Once the steps in the task were established, the students worked on simplifying each step. For example, rather than using a simple text box control in which the ProductID was entered, the students created a look-ahead combo box that found the number as the user typed or displayed a drop-down list of sorted numbers with a description alongside. Considerations included how many numbers the user might be forced to scroll through and how to handle numbers that were not found.

Could the layout of the controls on the screen be fine-tuned to make the steps easier to follow? For example, should the controls be arranged in a top-to-bottom or left-to-right order that suggested the sequence in which they should be used? This may seem like a no-brainer until you consider cultural differences. A number of written languages read from right to left, so the left-to-right English language model may not be as obvious to your users as it may seem to you.

Are labels easily read in the environment where the application will be used? Remember that not all computers reside on desktops with ideal lighting. Are the fonts a size and style that are available on the target machine or are they simply the personal favorites of the developer?

Is a simple list of instructions displayed on the screen so that going somewhere else, such as Help, for answers is not often necessary? If the task is part of an entry-level position’s responsibilities, new and inexperienced users may need constant reassurance.

Takeaway: The consultant’s goal is to create applications that make the user’s tasks easier. If the application proves too difficult to use, it becomes a task in itself and will not be used. Logic tells us that creating applications that are difficult to use is not the way to enhance your reputation with your clients and win repeat business.

Make the task error-proof
At each step in the task, I made the students go through the exercise of stopping and asking, “What could go wrong?”

What if the ProductID could not be found? A simple typographical error might prevent the receiver from finding the product. Is it possible to find a product by description? Is an image of each product available for comparison with a physical example?

What if the user makes a typing error in the quantity text box? Could code be written to check for a numeric entry and warn the user, or, better yet, should a custom control be designed that allowed only positive integer entries? What if the quantity received does not match the quantity on the purchase order?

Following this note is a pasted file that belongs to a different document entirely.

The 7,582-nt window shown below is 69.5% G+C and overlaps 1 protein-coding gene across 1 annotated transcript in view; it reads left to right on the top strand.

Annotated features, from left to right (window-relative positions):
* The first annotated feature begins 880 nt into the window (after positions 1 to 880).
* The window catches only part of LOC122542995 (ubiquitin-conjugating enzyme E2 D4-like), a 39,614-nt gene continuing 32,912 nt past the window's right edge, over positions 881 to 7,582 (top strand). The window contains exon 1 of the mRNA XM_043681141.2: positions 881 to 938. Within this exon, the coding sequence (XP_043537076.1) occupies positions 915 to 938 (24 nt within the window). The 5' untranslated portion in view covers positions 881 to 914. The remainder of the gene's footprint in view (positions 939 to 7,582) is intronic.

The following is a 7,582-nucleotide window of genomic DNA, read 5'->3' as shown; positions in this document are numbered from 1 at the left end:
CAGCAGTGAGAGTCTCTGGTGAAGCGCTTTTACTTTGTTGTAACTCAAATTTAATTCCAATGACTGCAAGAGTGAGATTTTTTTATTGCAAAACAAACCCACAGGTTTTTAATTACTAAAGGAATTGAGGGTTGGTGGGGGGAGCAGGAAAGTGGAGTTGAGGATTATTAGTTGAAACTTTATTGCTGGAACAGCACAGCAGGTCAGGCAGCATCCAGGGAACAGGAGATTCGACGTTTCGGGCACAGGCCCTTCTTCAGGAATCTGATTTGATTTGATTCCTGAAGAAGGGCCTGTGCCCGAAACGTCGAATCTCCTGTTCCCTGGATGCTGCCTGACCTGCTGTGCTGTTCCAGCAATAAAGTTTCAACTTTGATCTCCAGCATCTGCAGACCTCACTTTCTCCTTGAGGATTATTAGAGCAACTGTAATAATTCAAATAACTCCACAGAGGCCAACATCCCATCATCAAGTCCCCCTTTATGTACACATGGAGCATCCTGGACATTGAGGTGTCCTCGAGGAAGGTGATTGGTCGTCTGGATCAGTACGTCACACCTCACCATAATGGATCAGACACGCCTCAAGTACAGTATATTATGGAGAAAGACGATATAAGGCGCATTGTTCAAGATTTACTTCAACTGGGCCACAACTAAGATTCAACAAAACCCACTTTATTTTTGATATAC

What happens if the user clicks the Receive Product button before entering all the required information? Should the button be disabled until all the information is in place?

What happens if the user clicks the Receive Product button more than once, either accidentally or because he is not sure if processing has taken place? Should the button be disabled after the first click? Perhaps a message should be displayed telling the user that his task has been completed. Perhaps the table needs a time stamp field indicating the time and date that the record was last updated and by whom, to reassure the user that the task completed successfully.

What if an error occurs during processing? Should the update be handled as a transaction so that it can be rolled back if necessary?

Takeaway: There are a number of ways that consultants can handle errors caused by users. One way is to notify the users that they have made an error and then tell them how to correct it. This is equivalent to controlling quality by throwing out anything that doesn’t meet certain standards. A much smarter way to handle errors in your applications is to make them impossible to commit in the first place. This is equivalent to controlling quality by putting procedures in place that ensure that nothing will be made that does not meet certain standards.

The bigger picture
After this bout of microthinking, the students were asked to take a step or two back and see where this simple screen they were designing fit in with the other tasks users needed to perform. Would it be easier for the receiver to fill out a list of products received and quantities that matched a particular purchase order or shipment and then process them all as a batch? Were the individual parts of the receiving process separate enough that the application could scale up to a larger database or scale down onto a hand-held device in the future? How much would have to be rewritten if the application had to run in a browser instead of Microsoft Access?

At the school where I worked, Microsoft Access was part of the curriculum. I saw my job when teaching the course not as helping the students learn how to create Access applications, but rather helping the students learn how to use Access to create applications. There is a subtle but important difference.

The first approach centered on using the wizards to get something working quickly and then expecting users to adapt to the new application by “learning Access.” This approach centered on the software product.

The second approach made Access just one more tool in the arsenal of skills the students would leave with and produced applications in which, rather than users learning the application, the developers—in this case, the students—learned the tasks the users had to accomplish and built an application around those tasks.

Takeaway: Consultants must take the time to learn and understand the tasks their users face each day. The applications that consultants create must help users do their tasks more effectively. If your clients see results immediately in higher productivity, better customer service, reduced costs, and happier employees, they will be back for more.